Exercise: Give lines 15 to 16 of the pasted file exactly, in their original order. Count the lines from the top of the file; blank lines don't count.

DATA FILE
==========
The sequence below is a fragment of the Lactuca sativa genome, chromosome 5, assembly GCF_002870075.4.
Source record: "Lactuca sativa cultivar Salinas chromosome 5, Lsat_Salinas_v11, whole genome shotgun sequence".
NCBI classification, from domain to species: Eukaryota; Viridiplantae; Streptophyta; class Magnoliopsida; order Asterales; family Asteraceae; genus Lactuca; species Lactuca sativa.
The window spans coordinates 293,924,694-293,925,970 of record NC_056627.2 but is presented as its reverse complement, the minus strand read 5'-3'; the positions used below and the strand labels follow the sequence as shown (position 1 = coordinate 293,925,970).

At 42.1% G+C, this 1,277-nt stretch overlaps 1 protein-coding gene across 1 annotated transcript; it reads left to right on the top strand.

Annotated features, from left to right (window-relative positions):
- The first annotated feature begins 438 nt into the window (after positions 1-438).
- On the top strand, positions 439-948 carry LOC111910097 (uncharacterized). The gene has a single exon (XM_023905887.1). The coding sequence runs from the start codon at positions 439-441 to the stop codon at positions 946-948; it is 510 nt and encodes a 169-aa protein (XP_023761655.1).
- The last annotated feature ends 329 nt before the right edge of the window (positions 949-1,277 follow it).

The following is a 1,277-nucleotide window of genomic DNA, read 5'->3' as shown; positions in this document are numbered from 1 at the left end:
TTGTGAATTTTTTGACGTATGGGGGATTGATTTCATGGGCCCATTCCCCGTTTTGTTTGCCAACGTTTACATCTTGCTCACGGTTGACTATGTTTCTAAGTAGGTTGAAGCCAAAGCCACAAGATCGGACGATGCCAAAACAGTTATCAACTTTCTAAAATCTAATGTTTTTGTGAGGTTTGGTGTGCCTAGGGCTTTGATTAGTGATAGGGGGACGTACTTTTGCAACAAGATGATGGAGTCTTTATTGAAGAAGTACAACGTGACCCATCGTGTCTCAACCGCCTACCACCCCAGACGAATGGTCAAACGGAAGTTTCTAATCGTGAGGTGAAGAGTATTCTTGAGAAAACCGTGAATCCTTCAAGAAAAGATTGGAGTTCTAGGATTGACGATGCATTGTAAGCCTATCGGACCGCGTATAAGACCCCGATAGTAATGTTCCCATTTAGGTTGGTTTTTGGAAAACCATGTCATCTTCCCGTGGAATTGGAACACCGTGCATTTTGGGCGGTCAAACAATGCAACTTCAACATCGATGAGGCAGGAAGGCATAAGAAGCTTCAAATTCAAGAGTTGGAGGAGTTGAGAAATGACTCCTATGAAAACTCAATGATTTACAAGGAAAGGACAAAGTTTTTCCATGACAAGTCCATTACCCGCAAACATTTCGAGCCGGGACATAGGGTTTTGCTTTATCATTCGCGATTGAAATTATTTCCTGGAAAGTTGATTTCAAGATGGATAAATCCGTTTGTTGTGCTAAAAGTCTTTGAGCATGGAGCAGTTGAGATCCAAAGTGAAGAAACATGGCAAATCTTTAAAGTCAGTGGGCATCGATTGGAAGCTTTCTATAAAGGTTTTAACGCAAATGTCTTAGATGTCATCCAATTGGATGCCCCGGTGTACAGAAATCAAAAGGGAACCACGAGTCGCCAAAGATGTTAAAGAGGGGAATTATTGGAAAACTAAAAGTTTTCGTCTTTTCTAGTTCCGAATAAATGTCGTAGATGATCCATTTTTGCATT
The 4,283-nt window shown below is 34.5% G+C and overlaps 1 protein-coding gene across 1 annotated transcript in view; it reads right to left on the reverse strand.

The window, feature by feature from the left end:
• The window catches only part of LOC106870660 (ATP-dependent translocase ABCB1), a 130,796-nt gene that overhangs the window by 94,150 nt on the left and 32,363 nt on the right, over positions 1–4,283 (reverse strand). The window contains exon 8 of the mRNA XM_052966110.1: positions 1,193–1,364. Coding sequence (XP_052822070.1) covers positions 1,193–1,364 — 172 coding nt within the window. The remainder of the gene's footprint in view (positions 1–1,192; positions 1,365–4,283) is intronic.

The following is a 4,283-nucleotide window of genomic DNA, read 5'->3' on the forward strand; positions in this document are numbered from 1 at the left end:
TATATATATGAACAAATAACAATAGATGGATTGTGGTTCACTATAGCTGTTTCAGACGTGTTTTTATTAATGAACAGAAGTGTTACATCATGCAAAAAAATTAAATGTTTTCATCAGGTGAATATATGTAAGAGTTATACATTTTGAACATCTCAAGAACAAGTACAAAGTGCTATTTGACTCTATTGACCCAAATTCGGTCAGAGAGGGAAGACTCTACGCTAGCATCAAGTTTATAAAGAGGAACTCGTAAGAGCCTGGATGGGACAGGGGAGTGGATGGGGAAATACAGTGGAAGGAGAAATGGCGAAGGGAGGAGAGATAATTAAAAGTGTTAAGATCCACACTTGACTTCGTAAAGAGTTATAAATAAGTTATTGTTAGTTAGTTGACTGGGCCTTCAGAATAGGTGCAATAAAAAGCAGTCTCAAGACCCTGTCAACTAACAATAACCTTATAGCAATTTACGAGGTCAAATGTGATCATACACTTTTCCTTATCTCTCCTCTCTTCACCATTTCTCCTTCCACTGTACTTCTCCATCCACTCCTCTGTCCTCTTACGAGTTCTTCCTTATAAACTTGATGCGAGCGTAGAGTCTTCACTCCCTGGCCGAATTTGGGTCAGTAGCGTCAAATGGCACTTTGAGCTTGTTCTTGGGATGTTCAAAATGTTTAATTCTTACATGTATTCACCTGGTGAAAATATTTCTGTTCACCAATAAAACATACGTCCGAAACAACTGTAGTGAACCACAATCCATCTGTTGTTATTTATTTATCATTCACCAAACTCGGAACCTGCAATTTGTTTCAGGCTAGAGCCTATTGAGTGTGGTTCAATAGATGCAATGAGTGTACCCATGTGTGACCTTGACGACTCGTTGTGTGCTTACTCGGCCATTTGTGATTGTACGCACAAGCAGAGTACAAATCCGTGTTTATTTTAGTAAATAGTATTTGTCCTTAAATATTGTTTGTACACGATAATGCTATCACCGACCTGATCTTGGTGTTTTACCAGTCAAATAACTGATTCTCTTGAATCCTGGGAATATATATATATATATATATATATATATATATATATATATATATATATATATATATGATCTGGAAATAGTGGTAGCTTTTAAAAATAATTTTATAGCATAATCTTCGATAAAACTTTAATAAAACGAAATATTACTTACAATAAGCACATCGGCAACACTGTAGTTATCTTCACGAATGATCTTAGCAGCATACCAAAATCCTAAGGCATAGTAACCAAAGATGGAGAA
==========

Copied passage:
The following is a 4,283-nucleotide window of genomic DNA, read 5'->3' on the forward strand; positions in this document are numbered from 1 at the left end:
TATATATATGAACAAATAACAATAGATGGATTGTGGTTCACTATAGCTGTTTCAGACGTGTTTTTATTAATGAACAGAAGTGTTACATCATGCAAAAAAATTAAATGTTTTCATCAGGTGAATATATGTAAGAGTTATACATTTTGAACATCTCAAGAACAAGTACAAAGTGCTATTTGACTCTATTGACCCAAATTCGGTCAGAGAGGGAAGACTCTACGCTAGCATCAAGTTTATAAAGAGGAACTCGTAAGAGCCTGGATGGGACAGGGGAGTGGATGGGGAAATACAGTGGAAGGAGAAATGGCGAAGGGAGGAGAGATAATTAAAAGTGTTAAGATCCACACTTGACTTCGTAAAGAGTTATAAATAAGTTATTGTTAGTTAGTTGACTGGGCCTTCAGAATAGGTGCAATAAAAAGCAGTCTCAAGACCCTGTCAACTAACAATAACCTTATAGCAATTTACGAGGTCAAATGTGATCATACACTTTTCCTTATCTCTCCTCTCTTCACCATTTCTCCTTCCACTGTACTTCTCCATCCACTCCTCTGTCCTCTTACGAGTTCTTCCTTATAAACTTGATGCGAGCGTAGAGTCTTCACTCCCTGGCCGAATTTGGGTCAGTAGCGTCAAATGGCACTTTGAGCTTGTTCTTGGGATGTTCAAAATGTTTAATTCTTACATGTATTCACCTGGTGAAAATATTTCTGTTCACCAATAAAACATACGTCCGAAACAACTGTAGTGAACCACAATCCATCTGTTGTTATTTATTTATCATTCACCAAACTCGGAACCTGCAATTTGTTTCAGGCTAGAGCCTATTGAGTGTGGTTCAATAGATGCAATGAGTGTACCCATGTGTGACCTTGACGACTCGTTGTGTGCTTACTCGGCCATTTGTGATTGTACGCACAAGCAGAGTACAAATCCGTGTTTATTTTAGTAAATAGTATTTGTCCTTAAATATTGTTTGTACACGATAATGCTATCACCGACCTGATCTTGGTGTTTTACCAGTCAAATAACTGATTCTCTTGAATCCTGGGAATATATATATATATATATATATATATATATATATATATATATATATATATATATATGATCTGGAAATAGTGGTAGCTTTTAAAAATAATTTTATAGCATAATCTTCGATAAAACTTTAATAAAACGAAATATTACTTACAATAAGCACATCGGCAACACTGTAGTTATCTTCACGAATGATCTTAGCAGCATACCAAAATCCTAAGGCATAGTAACCAAAGATGGAGAA